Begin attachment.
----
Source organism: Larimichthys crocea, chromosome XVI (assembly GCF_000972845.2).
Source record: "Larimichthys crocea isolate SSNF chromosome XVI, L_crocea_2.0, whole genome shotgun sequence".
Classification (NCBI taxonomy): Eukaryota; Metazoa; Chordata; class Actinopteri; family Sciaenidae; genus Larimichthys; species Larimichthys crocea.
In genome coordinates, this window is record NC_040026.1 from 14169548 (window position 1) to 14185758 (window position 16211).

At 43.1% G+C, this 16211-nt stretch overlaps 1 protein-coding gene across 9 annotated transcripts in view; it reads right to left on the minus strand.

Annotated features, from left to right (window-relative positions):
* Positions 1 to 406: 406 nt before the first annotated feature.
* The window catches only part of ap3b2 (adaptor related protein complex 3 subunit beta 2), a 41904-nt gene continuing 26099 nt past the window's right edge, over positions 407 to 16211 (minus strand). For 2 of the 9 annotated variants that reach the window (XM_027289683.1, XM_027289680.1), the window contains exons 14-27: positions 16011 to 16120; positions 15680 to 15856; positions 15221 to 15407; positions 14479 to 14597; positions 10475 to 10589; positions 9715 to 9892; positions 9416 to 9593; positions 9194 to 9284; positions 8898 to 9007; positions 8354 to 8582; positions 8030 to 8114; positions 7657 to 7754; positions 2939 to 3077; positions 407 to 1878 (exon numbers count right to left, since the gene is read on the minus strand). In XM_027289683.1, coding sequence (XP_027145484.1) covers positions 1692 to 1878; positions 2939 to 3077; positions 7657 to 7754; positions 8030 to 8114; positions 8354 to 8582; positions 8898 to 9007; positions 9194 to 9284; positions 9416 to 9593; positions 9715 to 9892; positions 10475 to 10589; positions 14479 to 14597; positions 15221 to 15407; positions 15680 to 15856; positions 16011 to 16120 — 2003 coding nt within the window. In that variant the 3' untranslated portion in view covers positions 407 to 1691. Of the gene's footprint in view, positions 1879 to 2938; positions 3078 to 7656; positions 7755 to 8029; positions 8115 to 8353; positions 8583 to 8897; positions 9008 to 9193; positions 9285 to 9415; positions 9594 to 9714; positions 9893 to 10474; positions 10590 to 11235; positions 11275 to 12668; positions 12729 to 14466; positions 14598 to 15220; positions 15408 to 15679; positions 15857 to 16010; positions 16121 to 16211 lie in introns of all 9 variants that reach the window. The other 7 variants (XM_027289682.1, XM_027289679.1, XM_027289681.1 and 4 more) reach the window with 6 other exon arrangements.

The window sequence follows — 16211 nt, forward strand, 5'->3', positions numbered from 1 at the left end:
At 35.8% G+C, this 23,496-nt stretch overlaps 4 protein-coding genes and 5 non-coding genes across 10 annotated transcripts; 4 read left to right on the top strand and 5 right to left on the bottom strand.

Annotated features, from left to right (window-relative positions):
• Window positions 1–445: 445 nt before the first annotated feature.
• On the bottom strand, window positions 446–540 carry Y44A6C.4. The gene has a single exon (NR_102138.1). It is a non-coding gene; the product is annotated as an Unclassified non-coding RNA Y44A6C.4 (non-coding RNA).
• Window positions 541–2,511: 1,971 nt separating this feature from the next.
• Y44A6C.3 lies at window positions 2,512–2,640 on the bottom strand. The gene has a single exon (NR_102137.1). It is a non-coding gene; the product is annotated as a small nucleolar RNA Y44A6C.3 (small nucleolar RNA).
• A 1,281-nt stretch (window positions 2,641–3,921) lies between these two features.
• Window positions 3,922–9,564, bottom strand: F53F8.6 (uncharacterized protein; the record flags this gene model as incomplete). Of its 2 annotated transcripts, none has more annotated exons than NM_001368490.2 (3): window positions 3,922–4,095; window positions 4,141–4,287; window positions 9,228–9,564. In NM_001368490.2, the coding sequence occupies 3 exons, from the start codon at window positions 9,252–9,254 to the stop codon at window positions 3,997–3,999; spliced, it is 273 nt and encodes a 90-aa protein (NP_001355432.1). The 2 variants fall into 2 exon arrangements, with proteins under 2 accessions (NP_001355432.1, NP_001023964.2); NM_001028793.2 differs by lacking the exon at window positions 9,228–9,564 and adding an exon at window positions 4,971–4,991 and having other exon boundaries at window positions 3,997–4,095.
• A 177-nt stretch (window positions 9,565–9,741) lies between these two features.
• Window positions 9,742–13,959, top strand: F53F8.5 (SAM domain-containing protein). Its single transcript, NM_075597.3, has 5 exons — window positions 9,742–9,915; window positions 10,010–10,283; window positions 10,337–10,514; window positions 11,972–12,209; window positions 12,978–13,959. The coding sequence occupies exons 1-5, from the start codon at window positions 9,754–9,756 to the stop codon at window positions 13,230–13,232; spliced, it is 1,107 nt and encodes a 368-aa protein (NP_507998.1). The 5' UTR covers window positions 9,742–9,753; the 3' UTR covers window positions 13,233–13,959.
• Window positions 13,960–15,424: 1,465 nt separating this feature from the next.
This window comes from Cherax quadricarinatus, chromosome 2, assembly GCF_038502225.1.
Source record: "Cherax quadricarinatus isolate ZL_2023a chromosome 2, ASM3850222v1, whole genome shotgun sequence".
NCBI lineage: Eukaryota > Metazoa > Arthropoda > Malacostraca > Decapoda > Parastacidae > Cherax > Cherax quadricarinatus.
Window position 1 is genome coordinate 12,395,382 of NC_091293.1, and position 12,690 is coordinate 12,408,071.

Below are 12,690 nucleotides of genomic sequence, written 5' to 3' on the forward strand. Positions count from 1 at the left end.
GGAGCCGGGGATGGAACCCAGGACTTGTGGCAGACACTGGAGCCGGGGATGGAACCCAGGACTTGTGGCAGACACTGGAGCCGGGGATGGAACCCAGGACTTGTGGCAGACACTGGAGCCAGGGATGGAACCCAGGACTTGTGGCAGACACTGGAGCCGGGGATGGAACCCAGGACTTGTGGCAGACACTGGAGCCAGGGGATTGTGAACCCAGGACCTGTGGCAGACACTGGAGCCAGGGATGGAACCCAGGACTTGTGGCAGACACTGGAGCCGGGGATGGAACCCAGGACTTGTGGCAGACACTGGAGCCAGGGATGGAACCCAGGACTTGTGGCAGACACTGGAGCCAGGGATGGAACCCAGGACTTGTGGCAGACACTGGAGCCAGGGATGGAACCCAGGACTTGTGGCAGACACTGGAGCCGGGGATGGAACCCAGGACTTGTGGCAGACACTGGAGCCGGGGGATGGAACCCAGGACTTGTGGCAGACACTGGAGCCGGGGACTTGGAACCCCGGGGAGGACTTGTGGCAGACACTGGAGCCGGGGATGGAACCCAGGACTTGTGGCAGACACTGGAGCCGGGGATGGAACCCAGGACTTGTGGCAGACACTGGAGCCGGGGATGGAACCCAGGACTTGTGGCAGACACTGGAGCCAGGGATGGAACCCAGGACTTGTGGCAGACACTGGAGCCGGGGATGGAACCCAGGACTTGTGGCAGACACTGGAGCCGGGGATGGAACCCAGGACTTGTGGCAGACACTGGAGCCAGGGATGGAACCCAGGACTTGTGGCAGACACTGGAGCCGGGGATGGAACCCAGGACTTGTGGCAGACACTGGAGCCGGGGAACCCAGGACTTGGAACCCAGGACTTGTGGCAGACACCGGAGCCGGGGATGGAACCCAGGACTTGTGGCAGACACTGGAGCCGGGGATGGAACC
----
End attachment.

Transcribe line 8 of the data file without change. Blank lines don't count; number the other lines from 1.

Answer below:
* The window catches only part of ap3b2 (adaptor related protein complex 3 subunit beta 2), a 41904-nt gene continuing 26099 nt past the window's right edge, over positions 407 to 16211 (minus strand). For 2 of the 9 annotated variants that reach the window (XM_027289683.1, XM_027289680.1), the window contains exons 14-27: positions 16011 to 16120; positions 15680 to 15856; positions 15221 to 15407; positions 14479 to 14597; positions 10475 to 10589; positions 9715 to 9892; positions 9416 to 9593; positions 9194 to 9284; positions 8898 to 9007; positions 8354 to 8582; positions 8030 to 8114; positions 7657 to 7754; positions 2939 to 3077; positions 407 to 1878 (exon numbers count right to left, since the gene is read on the minus strand). In XM_027289683.1, coding sequence (XP_027145484.1) covers positions 1692 to 1878; positions 2939 to 3077; positions 7657 to 7754; positions 8030 to 8114; positions 8354 to 8582; positions 8898 to 9007; positions 9194 to 9284; positions 9416 to 9593; positions 9715 to 9892; positions 10475 to 10589; positions 14479 to 14597; positions 15221 to 15407; positions 15680 to 15856; positions 16011 to 16120 — 2003 coding nt within the window. In that variant the 3' untranslated portion in view covers positions 407 to 1691. Of the gene's footprint in view, positions 1879 to 2938; positions 3078 to 7656; positions 7755 to 8029; positions 8115 to 8353; positions 8583 to 8897; positions 9008 to 9193; positions 9285 to 9415; positions 9594 to 9714; positions 9893 to 10474; positions 10590 to 11235; positions 11275 to 12668; positions 12729 to 14466; positions 14598 to 15220; positions 15408 to 15679; positions 15857 to 16010; positions 16121 to 16211 lie in introns of all 9 variants that reach the window. The other 7 variants (XM_027289682.1, XM_027289679.1, XM_027289681.1 and 4 more) reach the window with 6 other exon arrangements.